Imagine looking for the optimal configuration to build an organic solar cell made from different polymers. How would you start? Does the active layer need to be very thick, or very thin? Does it need a large or a small amount of each polymer? Knowing how to predict the specific composition and cell design that would result in optimum performance is one of the greatest unresolved problems in materials science. This is, in part, due to the fact that the device performance depends on multiple factors.
Now, artificial intelligence researchers from the Universitat Rovira i Virgili (URV) have collaborated with researchers from the Institute of Materials Science of Barcelona (ICMAB), who are specialized in materials for energy applications, to combine the experimental data points that they gather with artificial intelligence algorithms to enable an unprecedented ability to predict the performance of organic solar cells.
ICMAB researchers, led by Mariano Campoy-Quiles, have generated multiple data sets by using a new experimental method that allows them to look at a large number of samples at once, speeding the time compared to conventional methods. Then, machine learning models are used to learn from those data sets and predict the performance of even more materials, such as novel organic semiconductors synthesized by the group of professor Martin Heeney at Imperial College London.
This study may be the first of many in the field combining artificial intelligence and high throughput experiments to predict the optimum conditions of certain materials and devices.
Obtaining multiple experimental data points
One of the key aspects of this study is that researchers are able to generate big and meaningful datasets at minimal experimental effort. This is an important aspect toward the success of machine learning modeling in order to obtain accurate and reliable models and predictions. Researchers use a methodology based on combinatorial screening in which they generate samples with gradients in the parameters that mostly affect the performance of organic solar cells (i.e. composition and thickness).
"When using a conventional method, a sample provides you with information about only one point. However, using our methodology we can obtain between 10 and 1,000 times more points. This allows, on the one hand, to evaluate the photovoltaic potential of a material about 50 times faster than with conventional methods. On the other hand, it provides large statistics and a huge set of data (hundreds of thousands of points) that allow us to reliably train different artificial intelligence algorithms," says Mariano Campoy-Quiles, ICMAB researcher and co-author of this study.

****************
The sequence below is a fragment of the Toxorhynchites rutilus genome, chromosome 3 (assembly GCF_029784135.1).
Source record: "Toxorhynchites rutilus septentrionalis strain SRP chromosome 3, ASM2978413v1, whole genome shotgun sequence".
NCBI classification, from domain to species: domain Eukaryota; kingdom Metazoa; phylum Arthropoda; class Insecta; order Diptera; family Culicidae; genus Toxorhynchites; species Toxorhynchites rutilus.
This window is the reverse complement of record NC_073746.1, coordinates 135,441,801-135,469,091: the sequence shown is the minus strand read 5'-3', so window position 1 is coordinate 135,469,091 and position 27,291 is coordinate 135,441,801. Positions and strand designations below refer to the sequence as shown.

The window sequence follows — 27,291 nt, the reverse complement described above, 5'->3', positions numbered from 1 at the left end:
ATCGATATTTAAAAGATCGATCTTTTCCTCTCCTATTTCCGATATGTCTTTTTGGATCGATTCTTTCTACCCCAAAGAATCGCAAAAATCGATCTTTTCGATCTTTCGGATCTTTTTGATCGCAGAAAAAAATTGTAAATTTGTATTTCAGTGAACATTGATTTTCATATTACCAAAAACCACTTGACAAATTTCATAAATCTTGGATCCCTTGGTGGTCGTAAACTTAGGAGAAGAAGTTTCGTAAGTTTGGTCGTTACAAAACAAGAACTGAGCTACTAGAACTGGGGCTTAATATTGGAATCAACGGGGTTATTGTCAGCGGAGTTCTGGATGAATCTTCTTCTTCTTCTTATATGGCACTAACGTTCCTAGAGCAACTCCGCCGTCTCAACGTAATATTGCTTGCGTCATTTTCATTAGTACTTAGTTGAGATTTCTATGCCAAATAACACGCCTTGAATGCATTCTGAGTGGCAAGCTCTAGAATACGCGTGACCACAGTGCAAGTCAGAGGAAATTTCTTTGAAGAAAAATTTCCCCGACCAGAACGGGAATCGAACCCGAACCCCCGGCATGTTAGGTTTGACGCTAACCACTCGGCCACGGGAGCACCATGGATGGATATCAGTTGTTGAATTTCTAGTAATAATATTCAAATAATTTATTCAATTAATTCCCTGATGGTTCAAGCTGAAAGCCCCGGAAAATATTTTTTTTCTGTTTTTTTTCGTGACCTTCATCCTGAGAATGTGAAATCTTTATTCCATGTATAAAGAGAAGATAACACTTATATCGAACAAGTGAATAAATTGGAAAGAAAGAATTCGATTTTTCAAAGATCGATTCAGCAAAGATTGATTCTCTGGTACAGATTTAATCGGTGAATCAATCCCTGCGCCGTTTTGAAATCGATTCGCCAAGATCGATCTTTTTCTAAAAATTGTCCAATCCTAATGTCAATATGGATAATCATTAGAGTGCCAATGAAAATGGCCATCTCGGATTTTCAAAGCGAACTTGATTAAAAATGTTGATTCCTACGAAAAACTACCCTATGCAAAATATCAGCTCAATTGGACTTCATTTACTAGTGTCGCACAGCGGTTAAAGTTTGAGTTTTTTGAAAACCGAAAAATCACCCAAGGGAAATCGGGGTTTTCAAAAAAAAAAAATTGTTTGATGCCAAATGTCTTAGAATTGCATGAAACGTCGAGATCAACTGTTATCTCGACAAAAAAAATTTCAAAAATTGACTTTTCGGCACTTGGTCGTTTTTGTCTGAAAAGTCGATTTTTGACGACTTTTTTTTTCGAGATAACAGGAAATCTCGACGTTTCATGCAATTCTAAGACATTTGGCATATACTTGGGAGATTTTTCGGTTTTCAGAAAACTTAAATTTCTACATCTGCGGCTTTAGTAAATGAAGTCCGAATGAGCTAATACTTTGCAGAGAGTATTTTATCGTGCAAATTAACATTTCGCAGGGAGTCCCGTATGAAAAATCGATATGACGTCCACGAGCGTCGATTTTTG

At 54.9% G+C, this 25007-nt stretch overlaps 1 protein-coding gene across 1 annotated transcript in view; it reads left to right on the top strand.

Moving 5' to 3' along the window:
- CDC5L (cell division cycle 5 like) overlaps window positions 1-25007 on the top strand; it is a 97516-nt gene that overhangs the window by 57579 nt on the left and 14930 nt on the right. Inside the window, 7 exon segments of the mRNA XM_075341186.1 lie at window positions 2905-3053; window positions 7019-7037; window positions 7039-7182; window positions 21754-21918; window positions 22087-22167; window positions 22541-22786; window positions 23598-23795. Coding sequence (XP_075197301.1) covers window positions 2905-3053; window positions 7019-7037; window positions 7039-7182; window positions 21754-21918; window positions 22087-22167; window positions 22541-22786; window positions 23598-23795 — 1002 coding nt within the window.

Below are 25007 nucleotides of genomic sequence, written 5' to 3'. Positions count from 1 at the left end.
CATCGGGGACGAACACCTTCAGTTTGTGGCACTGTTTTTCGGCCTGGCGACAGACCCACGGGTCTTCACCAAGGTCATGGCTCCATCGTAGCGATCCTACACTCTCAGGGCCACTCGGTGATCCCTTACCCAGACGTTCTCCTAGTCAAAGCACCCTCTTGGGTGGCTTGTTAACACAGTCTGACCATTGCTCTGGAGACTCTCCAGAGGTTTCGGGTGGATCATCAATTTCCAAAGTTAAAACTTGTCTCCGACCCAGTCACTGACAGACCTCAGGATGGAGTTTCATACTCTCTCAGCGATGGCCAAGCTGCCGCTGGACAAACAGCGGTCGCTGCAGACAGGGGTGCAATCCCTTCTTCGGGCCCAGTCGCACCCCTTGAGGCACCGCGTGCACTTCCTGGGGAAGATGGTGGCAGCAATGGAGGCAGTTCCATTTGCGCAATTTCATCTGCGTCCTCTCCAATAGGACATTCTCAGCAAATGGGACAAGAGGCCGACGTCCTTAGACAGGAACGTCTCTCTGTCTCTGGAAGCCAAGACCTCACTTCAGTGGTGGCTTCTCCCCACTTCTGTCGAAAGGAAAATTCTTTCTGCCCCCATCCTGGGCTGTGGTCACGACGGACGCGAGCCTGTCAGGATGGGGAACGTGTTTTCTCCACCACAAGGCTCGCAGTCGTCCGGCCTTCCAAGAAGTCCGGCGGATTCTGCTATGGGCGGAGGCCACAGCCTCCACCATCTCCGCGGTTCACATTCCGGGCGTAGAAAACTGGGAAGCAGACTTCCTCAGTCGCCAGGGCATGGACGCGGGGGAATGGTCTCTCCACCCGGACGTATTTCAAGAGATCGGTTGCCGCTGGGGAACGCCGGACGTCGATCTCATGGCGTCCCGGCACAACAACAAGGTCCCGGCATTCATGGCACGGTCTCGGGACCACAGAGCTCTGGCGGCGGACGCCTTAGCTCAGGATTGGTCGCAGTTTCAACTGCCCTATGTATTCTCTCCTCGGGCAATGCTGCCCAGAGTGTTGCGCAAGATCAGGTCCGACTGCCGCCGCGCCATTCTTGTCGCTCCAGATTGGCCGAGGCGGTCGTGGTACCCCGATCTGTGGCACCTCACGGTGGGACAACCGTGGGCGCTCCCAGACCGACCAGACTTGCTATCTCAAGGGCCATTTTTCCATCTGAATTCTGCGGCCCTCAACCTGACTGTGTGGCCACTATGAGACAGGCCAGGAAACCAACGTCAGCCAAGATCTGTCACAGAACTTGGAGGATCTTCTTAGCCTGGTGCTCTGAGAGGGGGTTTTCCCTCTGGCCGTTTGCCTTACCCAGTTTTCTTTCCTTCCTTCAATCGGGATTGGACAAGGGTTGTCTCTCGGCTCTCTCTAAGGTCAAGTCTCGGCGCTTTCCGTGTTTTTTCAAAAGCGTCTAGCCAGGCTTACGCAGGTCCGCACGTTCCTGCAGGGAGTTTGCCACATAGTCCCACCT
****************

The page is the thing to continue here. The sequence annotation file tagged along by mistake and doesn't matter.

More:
Artificial Intelligence algorithms to predict the behavior
"Within the broad field of AI, in this work we apply machine learning, which is a term that gathers all sort of algorithms which confer machines (i.e. computers) the ability to learn from a given set of data, yet not necessarily to take autonomous decisions. Here, we exploit the more statistical vision of AI to draw predictive models from our large experimental datasets" explains Xabier Rodríguez- Martínez, ICMAB researcher and first author of the study.
Artificial intelligence algorithms in the field of materials science are mainly used to look for behavior patterns and to further develop predictive models of the behavior of a family of materials for a given application. To do so, an algorithm is first trained by exposing it to real data to generate a model algorithm. The model is then validated with other data points not used to create the model, but from the same category of materials. Once validated, the algorithm is applied to predict the behavior of other similar materials that are not part of the training nor validating set.
In this specific study, AI algorithms are trained with thousands of points obtained with the high throughput method to evaluate and predict the different factors that determine the efficiency of an organic solar cell. "The use of AI algorithms was particularly challenging in this case," explains Roger Guimerà, ICREA professor and researcher from URV's Department of Chemical Engineering and co-author of the study, "Because [of] the volume and complexity of the data, and because the ultimate goal is to extrapolate to new materials that have never been tested."
Achievements and future challenges
This work represents two great achievements. On the one hand, developing AI models that predict how efficiency depends on many of the organic solar cell parameters. The degree of prediction is very high even for materials that have not been used in the training set.
"The second important point is that thanks to AI, we have determined which are the physical parameters that affect to a greater extent this behavior," says Campoy-Quiles. "In particular, we have seen that the most critical parameters that determine the optimum composition are the electronic gap of each material, as well as how balanced the charge transport is in each one."
Researchers believe that the results and the methodology developed in this study are very important to guide theoretical researchers as to what to take into account when developing future analytical models that attempt to determine the efficiency of a given system.
"Our next challenge is to understand much more complex systems. The more complex the system, the more useful AI can be," concludes Campoy-Quiles.
- This press release was originally published on the URV news website, URV Activ@. It has been edited for style and wording